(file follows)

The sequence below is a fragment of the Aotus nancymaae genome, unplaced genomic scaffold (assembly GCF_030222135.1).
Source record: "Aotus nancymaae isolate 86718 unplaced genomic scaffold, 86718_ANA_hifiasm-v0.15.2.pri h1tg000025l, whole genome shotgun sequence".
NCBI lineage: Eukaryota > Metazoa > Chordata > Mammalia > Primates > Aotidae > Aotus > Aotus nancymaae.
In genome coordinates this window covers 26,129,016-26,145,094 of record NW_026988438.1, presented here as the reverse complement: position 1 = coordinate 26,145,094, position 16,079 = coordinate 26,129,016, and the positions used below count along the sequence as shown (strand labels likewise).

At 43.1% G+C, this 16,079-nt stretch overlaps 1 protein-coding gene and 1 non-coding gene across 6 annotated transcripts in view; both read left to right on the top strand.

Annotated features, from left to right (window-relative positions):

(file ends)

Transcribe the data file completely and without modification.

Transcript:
The sequence below is a fragment of the Aotus nancymaae genome, unplaced genomic scaffold (assembly GCF_030222135.1).
Source record: "Aotus nancymaae isolate 86718 unplaced genomic scaffold, 86718_ANA_hifiasm-v0.15.2.pri h1tg000025l, whole genome shotgun sequence".
NCBI lineage: Eukaryota > Metazoa > Chordata > Mammalia > Primates > Aotidae > Aotus > Aotus nancymaae.
In genome coordinates this window covers 26,129,016-26,145,094 of record NW_026988438.1, presented here as the reverse complement: position 1 = coordinate 26,145,094, position 16,079 = coordinate 26,129,016, and the positions used below count along the sequence as shown (strand labels likewise).

At 43.1% G+C, this 16,079-nt stretch overlaps 1 protein-coding gene and 1 non-coding gene across 6 annotated transcripts in view; both read left to right on the top strand.

Annotated features, from left to right (window-relative positions):